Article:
In the world of skin care, acne myths abound. Not everyone knows how to take care of their skin, and it’s easy to understand their confusion; skin care product manufacturers make millions of dollars each year selling products made out of harmful ingredients that can irritate and damage skin. People have turned to every method imaginable to rid their skin of embarrassing breakouts to no effect. Many so-called acne solutions can do more harm than good, but why do people of all ages continue to try these ineffective methods? Pervasive acne myths. Here are some of the most common acne myths that lead to confusion and despair for many acne sufferers:
Acne Only Affects Teens
Most teens are affected by acne, and many grow out of it by the time they reach their early 20s, but that’s not a given. When teens reach puberty, their body floods with sex hormones. These sex hormones—known as androgens—increase the amount of oils produced in the pores, which can trap dirt and dead skin cells.
Most men find their hormones balance out and their acne disappears after adulthood. For women, the process is a bit different. Due to menstruation, women experience fluctuations in their hormones until they reach menopause, and it’s these fluctuations that cause continued breakouts.
Teens will try almost anything to clear up breakouts: picking at the skin, applying damaging solutions like hydrogen peroxide, and caking on makeup—but the same can be said of adults struggling with acne. It’s important to learn how to get rid of painful pimples through consistent treatment—not dangerous overnight methods.
Tanning Cures Acne
Many people mistakenly believe that the sun cures acne, which may be derived from the idea that the sun helps dry out skin. Sun can actually do more harm than good; harmful UVA and UVB rays can penetrate and damage the skin. Sun exposure can dry out the skin, stimulating the adrenal glands to produce more oil, which clogs pores with dirt. Unfortunately, tanning facilities have profited off this agenda by selling harmful tanning services. Protect your skin by applying sunscreen with at least SPF 30 any time of year, and find better solutions to your acne blues.
Makeup Worsens Acne
It’s true that some makeup products can cause acne and inflammation, but this doesn’t apply to all cosmetics. Non-comedogenic products are praised by dermatologists because they contain harmless chemicals that work with your skin, not against it. For instance, mineral makeup helps protects against UVA and UVB rays. Look for esthetician-approved brands that contain vitamins and antioxidants to keep skin healthy. Avoid products with alcohol, mica, talc, fragrances, parabens, and silicone to keep skin healthy.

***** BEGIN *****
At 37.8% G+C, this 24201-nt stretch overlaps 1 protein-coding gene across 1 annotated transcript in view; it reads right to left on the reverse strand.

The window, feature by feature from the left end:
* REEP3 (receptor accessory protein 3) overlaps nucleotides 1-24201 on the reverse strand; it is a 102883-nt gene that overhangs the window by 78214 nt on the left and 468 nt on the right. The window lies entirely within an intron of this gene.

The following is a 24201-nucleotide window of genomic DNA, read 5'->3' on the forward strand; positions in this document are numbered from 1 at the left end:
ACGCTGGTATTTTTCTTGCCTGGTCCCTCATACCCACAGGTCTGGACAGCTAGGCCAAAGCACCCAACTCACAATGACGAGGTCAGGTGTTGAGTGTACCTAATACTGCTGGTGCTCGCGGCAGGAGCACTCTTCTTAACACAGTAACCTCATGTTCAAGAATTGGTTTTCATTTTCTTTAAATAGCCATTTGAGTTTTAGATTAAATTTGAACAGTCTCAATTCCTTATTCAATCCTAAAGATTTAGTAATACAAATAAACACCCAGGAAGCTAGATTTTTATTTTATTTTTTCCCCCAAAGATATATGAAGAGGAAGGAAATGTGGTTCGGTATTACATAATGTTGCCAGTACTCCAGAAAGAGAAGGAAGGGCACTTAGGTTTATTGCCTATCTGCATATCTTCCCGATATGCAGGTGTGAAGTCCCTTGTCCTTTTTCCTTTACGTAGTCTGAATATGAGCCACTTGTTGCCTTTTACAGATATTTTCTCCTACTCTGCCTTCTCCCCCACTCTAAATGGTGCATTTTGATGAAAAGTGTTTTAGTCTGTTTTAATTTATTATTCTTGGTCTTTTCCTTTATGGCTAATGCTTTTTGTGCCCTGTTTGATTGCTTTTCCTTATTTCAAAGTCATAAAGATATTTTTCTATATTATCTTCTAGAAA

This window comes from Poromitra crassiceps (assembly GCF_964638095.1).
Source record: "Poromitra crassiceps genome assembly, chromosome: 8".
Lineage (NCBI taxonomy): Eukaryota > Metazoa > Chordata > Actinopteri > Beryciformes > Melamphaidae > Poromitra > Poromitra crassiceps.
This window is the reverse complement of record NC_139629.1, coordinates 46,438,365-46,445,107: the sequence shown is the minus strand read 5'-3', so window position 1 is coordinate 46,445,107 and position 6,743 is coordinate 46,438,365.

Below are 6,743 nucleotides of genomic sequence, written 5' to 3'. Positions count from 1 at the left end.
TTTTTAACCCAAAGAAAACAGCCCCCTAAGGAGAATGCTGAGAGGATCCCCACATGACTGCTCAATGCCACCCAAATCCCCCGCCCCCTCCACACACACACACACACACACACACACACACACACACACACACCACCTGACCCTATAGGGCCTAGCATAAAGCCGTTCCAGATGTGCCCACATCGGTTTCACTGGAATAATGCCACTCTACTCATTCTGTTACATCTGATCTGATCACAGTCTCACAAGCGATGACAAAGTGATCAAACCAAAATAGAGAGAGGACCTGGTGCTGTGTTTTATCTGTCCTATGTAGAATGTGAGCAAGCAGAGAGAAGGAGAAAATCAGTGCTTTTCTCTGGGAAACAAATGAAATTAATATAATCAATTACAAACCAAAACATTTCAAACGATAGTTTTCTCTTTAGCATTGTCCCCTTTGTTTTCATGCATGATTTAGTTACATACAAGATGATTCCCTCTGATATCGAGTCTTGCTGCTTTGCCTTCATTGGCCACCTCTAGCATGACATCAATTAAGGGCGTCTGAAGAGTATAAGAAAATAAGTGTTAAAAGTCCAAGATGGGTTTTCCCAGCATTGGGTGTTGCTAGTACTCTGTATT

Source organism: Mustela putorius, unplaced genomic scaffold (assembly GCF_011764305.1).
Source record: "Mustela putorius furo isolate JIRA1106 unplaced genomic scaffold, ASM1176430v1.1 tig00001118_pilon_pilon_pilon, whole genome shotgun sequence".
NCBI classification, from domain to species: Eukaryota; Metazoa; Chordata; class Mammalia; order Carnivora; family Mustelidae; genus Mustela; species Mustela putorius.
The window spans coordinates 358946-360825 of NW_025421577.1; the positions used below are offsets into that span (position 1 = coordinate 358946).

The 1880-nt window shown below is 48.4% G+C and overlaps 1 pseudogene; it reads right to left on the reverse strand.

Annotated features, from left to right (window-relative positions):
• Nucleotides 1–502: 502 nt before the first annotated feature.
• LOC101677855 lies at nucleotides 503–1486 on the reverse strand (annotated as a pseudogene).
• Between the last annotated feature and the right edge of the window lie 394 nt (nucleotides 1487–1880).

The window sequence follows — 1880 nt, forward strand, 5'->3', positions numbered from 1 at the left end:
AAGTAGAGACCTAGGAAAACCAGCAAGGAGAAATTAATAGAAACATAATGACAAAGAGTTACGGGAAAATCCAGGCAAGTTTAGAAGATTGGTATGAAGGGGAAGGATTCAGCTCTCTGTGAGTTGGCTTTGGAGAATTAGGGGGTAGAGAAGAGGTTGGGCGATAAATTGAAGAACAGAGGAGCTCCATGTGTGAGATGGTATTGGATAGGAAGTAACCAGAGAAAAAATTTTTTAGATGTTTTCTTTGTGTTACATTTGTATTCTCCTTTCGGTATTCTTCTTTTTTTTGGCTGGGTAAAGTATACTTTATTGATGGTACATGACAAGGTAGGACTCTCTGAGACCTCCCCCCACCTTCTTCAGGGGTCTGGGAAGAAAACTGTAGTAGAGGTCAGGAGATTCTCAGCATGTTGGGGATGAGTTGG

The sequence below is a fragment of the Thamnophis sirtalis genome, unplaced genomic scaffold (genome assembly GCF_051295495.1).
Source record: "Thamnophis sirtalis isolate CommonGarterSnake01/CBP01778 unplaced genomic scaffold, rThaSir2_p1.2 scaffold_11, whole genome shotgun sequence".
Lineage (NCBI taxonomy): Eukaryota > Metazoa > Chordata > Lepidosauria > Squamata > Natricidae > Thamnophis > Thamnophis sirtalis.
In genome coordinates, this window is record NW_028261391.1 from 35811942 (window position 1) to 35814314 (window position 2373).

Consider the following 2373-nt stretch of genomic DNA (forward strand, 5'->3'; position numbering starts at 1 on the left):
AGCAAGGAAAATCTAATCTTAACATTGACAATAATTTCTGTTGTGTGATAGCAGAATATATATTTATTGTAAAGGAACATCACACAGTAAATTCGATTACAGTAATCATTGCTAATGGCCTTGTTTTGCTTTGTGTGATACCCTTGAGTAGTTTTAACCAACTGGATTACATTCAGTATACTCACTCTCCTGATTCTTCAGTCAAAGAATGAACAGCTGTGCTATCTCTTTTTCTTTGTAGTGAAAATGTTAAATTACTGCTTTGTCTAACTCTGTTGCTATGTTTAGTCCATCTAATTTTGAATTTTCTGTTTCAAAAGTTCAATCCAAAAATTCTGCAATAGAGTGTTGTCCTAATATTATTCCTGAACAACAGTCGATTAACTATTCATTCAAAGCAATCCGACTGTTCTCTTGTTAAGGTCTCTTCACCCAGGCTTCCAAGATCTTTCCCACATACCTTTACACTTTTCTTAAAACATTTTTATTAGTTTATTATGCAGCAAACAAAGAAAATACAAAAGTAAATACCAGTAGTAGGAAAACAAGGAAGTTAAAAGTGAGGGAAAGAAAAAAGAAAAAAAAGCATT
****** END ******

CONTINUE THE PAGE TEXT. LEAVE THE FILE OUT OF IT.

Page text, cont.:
Acne is more likely to occur when you fail to wash your makeup off correctly. If it isn’t removed, makeup residue can build over time, trapping dirt and debris. Treat the sensitive skin around your eyes and the rest of your face to fully remove makeup.
Stress Doesn’t Affect Acne
Stress levels in America are on the rise within the past year according to the American Psychological Association. Stress directly affects your body’s functions, inside and out. When your stress levels rise, you’re more likely to produce hormones that increase oil on the skin. You also need to improve your rest; go to bed at a regular time every day so your body and mind have time to heal. Incorporate healthy eating habits and exercise to keep acne at bay.
Diet Has Nothing to Do with Acne
You are what you eat, and greasy, fatty foods are bound to cause acne issues. High-sugar foods like soda and candy can cause blood sugar levels to skyrocket, which will also make acne worse. Switch to a healthy diet of leafy greens, antioxidant-rich foods, protein, iron, and Omega-3 fatty acids to keep skin strong and resistant to acne. A dietician or dermatologist may recommend foods to add or remove from your diet to maintain skin health. If you have more breakouts, you may be experiencing an allergic reaction and you should see a doctor. Also reduce your intake of foods that may raise levels of stress and anxiety, like caffeine.
Exfoliates are Always Good for Skin
When it comes to washing your face, a splash of lukewarm water will do. Many dermatologists warn against face scrubs, which can actually strip away new skin to leave sensitive new skin underneath. The harsh scrubbing can also stimulate oil glands to produce even more oil, so your skin can become both inflamed and oily. It may seem counterintuitive, but usually, a gentle face wash will do. Use a makeup remover for sensitive skin and splash water on your face to refresh skin without the use of harsh chemicals and scrubs. After you wash your face, dab it gently with a clean wash cloth and use a water-based night or day cream to keep skin hydrated.